Since online tracking of aircraft with websites such as FlightRadar24.com has become more commonplace, airlines and pilots have used them as a means of self expression - and in some cases, promotion.
Last week, Qantas bid farewell to the last of its iconic Boeing 747-400 aircraft. As the 'Queen of the Skies' departed Australia for the final time, the crew onboard used a series of planned coordinates to draw the airline's kangaroo icon in the sky of the country's east coast.
Although you wouldn't have been able to see the drawing from land, the flight path pattern was obvious when seen online.
It's not the first time pilots have entertained users of flight tracking websites by creating coordinated art in the sky.
In April, Turkish Airlines drew a Turkish flag above the country to celebrate its Sovereignty Day.
Last year, El Al also paid tribute to its 747s when it retired its own fleet of the jumbo aircraft, drawing the shape of one above the Mediterranean Sea.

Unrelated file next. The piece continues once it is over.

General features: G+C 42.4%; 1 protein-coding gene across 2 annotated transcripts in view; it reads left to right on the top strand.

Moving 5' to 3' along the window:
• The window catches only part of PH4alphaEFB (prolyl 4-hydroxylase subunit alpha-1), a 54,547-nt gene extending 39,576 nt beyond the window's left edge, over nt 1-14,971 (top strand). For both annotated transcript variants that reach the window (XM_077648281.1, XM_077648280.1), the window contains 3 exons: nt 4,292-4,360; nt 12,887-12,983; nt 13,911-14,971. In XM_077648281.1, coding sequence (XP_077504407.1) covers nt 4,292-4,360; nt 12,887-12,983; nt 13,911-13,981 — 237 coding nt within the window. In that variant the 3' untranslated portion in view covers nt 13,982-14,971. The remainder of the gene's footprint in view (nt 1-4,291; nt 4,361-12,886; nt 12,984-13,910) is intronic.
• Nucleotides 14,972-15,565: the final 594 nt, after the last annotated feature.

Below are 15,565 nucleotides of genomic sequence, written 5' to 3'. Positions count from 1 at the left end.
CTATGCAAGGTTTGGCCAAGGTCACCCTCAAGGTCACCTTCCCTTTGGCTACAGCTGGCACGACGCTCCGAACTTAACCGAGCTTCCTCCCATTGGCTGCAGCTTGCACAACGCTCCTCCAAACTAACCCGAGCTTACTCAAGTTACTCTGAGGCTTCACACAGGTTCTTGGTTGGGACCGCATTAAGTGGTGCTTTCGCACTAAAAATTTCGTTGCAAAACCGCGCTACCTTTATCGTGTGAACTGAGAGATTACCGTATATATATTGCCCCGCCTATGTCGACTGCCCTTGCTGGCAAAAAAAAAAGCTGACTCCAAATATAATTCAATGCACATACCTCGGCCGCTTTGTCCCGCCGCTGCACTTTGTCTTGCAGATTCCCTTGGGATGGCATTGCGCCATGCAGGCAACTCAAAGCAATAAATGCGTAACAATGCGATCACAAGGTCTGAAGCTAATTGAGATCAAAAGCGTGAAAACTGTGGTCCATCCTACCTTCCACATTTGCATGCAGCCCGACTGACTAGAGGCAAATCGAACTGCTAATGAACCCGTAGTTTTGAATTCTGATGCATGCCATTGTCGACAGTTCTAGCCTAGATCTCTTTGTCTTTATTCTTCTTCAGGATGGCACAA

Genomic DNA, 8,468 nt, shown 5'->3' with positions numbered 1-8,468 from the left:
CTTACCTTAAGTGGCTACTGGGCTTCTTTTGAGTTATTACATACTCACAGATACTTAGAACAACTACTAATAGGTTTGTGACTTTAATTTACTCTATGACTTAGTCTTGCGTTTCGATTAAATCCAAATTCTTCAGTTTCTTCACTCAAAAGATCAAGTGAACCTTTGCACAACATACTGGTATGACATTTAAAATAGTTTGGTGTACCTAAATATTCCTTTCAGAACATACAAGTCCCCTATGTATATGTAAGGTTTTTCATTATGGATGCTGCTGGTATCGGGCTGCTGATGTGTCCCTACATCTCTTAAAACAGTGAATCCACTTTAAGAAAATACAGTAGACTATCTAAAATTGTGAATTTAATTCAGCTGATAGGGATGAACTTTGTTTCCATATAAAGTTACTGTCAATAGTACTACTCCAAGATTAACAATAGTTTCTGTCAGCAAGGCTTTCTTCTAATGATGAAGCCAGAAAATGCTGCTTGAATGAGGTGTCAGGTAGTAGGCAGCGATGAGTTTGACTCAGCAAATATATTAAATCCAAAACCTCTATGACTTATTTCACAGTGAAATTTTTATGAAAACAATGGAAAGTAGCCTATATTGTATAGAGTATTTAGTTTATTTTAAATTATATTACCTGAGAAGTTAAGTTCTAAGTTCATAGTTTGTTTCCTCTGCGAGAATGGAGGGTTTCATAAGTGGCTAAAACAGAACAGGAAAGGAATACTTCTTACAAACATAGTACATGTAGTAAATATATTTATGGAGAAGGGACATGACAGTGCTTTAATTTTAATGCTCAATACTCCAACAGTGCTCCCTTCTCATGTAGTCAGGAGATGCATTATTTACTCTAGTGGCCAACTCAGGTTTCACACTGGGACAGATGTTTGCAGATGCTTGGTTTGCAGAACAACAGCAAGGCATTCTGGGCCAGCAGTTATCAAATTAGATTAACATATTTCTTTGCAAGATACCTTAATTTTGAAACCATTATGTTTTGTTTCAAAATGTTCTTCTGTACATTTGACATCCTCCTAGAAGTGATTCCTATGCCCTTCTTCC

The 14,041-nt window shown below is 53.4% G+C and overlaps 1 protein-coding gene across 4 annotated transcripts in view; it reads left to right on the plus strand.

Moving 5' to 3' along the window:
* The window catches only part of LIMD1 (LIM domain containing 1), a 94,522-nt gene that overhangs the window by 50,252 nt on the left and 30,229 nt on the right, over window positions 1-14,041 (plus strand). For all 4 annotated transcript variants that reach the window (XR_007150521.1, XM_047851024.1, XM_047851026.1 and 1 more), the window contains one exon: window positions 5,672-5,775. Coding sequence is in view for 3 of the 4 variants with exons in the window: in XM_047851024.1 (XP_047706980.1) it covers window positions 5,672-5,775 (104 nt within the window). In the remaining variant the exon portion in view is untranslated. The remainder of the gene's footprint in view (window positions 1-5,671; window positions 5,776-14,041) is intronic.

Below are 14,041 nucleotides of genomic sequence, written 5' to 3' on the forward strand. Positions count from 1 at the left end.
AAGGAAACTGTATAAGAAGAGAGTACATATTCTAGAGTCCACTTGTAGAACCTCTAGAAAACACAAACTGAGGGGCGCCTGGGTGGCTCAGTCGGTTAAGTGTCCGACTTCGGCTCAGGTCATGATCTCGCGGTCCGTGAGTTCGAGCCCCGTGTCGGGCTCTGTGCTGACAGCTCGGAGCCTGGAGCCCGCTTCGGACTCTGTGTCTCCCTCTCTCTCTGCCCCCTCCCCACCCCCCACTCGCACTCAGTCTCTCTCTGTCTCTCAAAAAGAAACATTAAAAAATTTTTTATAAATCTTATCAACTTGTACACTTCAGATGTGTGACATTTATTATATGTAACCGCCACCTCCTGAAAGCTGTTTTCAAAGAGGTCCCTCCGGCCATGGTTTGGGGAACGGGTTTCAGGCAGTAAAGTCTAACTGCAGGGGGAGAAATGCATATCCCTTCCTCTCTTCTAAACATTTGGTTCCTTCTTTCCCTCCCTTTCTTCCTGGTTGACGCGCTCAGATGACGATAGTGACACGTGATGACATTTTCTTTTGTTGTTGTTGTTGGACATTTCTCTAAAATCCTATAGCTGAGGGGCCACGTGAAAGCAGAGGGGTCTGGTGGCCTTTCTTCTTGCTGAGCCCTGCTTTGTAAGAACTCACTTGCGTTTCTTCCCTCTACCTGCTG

In December 2017, Airbus drew a christmas tree above Europe using one of its A380s.
During a test flight, pilots onboard a Boeing 787 Dreamliner surprised media by drawing the aircraft's shape across almost the entire width of the United States.
To celebrate the marriage of two Air Malta employees, the airline drew two interconnected hearts above the Mediteranian Sea.
Air New Zealand also drew a heart over Aotearoa during a special flight for its Koru Care charity.
There have been drawings made of less 'family-friendly' shapes too. In 2019, an Australian pilot was caught drawing the message 'I'm bored' as well as two penises in the airspace above South Australia.
In 2017, Auckland pilot Vaughn Davis drew a penis shape above the city to raise awareness for testicular cancer.